I. adjective Etymology: New Latin elasticus, from Late Greek elastos ductile, beaten, from Greek elaunein to drive, beat out; probably akin to Greek ēlythe he went, Old Irish luid Date: 1674 1. a. of a solid capable of recovering size and shape after deformation b. relating to or being a collision between particles in which the total kinetic energy of the particles remains unchanged 2. capable of recovering quickly especially from depression or disappointment <
my elastic spirits revived — Wilkie Collins
3. capable of being easily stretched or expanded and resuming former shape ; flexible <
an elastic bandage
4. a. capable of ready change or easy expansion or contraction ; not rigid or constricted <
an elastic concept
b. receptive to new ideas ; adaptable <
an elastic mind
elastically adverb Synonyms: elastic, resilient, springy, flexible, supple mean able to endure strain without being permanently injured. elastic implies the property of resisting deformation by stretching <
an elastic waistband
. resilient implies the ability to recover shape quickly when the deforming force or pressure is removed <
a resilient innersole
. springy stresses both the ease with which something yields to pressure and the quickness of its return to original shape <
the cake is done when the top is springy
. flexible applies to something which may or may not be resilient or elastic but which can be bent or folded without breaking <
flexible plastic tubing
. supple applies to something that can be readily bent, twisted, or folded without any sign of injury <
supple leather
. II. noun Date: 1847 1. a. easily stretched rubber usually prepared in cords, strings, or bands b. rubber band 2. a. an elastic fabric usually made of yarns containing rubber b. something made from this fabric

New Collegiate Dictionary. 2001.


Look at other dictionaries:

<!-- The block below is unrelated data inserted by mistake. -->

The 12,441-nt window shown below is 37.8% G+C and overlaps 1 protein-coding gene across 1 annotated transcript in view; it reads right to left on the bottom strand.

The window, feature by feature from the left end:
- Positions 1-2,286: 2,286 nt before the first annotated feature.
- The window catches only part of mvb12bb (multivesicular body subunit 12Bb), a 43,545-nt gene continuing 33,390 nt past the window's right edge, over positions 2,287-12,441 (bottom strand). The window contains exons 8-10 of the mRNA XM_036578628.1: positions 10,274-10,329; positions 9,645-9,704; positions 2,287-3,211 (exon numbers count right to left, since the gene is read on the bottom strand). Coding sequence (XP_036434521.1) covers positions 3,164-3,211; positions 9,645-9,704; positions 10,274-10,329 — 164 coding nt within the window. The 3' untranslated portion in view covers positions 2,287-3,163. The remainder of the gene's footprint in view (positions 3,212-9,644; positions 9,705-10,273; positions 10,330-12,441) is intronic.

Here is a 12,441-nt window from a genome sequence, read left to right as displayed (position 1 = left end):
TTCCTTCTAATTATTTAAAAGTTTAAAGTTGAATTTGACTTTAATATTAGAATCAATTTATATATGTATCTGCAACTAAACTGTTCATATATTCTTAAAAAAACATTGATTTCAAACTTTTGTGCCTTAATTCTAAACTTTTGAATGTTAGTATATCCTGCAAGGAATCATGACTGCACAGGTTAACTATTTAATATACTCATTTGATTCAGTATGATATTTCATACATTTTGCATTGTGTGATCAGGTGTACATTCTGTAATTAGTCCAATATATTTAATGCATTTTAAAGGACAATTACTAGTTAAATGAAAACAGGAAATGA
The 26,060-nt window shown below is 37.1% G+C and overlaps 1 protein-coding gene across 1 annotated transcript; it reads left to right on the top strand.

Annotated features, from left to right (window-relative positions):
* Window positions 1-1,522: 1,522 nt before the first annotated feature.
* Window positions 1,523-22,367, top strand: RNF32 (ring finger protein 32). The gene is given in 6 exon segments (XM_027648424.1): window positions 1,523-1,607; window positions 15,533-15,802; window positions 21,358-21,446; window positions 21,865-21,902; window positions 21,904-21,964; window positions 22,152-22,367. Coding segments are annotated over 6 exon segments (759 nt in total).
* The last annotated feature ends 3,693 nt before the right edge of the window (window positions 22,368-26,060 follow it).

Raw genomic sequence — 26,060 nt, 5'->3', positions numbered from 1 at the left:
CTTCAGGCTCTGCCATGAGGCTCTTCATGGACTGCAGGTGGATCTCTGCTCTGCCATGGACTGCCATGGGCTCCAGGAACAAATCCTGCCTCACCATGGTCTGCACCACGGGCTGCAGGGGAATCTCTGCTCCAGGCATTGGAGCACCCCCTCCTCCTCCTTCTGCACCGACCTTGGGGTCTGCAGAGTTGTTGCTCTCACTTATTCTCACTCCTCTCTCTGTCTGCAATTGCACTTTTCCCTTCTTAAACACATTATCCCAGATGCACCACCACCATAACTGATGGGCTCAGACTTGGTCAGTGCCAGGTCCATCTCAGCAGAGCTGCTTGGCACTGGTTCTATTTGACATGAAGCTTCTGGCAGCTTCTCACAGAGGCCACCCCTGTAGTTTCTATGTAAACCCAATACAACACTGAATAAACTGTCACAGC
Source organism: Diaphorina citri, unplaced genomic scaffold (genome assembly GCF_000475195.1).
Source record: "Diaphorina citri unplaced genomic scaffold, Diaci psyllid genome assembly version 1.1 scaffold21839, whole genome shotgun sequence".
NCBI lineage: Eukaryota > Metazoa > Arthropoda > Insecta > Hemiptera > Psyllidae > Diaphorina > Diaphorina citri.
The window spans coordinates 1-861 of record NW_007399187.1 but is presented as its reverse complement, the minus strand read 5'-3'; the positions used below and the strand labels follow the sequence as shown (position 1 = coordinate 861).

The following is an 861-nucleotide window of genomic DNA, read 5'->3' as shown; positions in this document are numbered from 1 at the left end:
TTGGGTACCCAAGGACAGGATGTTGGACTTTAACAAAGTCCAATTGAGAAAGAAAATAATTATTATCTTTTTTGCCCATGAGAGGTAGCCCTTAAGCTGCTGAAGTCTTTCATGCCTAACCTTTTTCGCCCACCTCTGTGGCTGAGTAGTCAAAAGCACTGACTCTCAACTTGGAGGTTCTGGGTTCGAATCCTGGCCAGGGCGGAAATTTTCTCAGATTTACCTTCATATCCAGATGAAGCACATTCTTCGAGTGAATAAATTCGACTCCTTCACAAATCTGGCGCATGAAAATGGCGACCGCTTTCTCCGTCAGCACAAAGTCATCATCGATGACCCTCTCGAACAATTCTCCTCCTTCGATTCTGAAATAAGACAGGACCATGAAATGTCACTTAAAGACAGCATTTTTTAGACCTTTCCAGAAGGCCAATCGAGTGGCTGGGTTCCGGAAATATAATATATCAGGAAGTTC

• elastic — adj 1 Elastic, resilient, springy, flexible, supple are comparable when they mean able to endure strain (as extension, compression, twisting, or bending) without being permanently affected or injured. Elastic and resilient are both general and… …   New Dictionary of Synonyms

  • Elastic — E*las tic ([ e]*l[a^]s t[i^]k), a. [Formed fr. Gr. elay nein to drive; prob. akin to L. alacer lively, brisk, and E. alacrity: cf. F. [ e]lastique.] 1. Springing back; having a power or inherent property of returning to the form from which a… …   The Collaborative International Dictionary of English

  • elastic — ELÁSTIC, Ă, elastici, ce, adj., s.n. I. adj. 1. (Despre unele obiecte) Care are proprietatea de a şi modifica forma şi dimensiunile sub acţiunea unei forţe exterioare şi de a reveni de la sine la forma şi dimensiunile iniţiale după încetarea… …   Dicționar Român

  • Elastic — may refer to:*Elastic collision, a term describing collisions in which kinetic energy is conserved *Elastic deformations, a term describing reversible deformations of materials *Elastic, a colloquial noun for certain kinds of elastomers and… …   Wikipedia

  • elastic — [ē las′tik, ilas′tik] adj. [ModL elasticus < LGr elastikos < Gr elaunein, to set in motion, beat out < IE base * el , to drive, move, go > ? LANE1] 1. able to spring back to its original size, shape, or position after being stretched …   English World dictionary

  • elastic — UK US /ɪˈlæstɪk/ adjective ► ECONOMICS relating to a situation in which the number of products sold changes in relation to the product s price: »We re seeing the elastic effect of lower component prices encouraging demand for PCs. »Your problem… …   Financial and business terms

  • Elastic — E*las tic, n. An elastic woven fabric, as a belt, braces or suspenders, etc., made in part of India rubber. [Colloq.] [1913 Webster] …   The Collaborative International Dictionary of English

  • elastic — [adj1] pliant, rubbery adaptable, bouncy, buoyant, ductile, extendible, extensible, flexible, irrepressible, limber, lithe, malleable, moldable, plastic, pliable, resilient, rubberlike, springy, stretchable, stretchy, supple, tempered, yielding;… …   New thesaurus

  • elastic — index flexible, malleable, pliable, pliant, resilient, sequacious, tractable, volatile, yielding …   Law dictionary

  • elastic — (adj.) 1650s, coined in French (1650s) as a scientific term to describe gases, from Mod.L. elasticus, from Gk. elastos ductile, flexible, related to elaunein to strike, beat out, of uncertain origin. Applied to solids from 1670s. Figurative use… …   Etymology dictionary

  • elastic — ► ADJECTIVE 1) able to resume normal shape spontaneously after being stretched or squeezed. 2) flexible and adaptable. ► NOUN ▪ cord, tape, or fabric which returns to its original length or shape after being stretched. DERIVATIVES elastically… …   English terms dictionary

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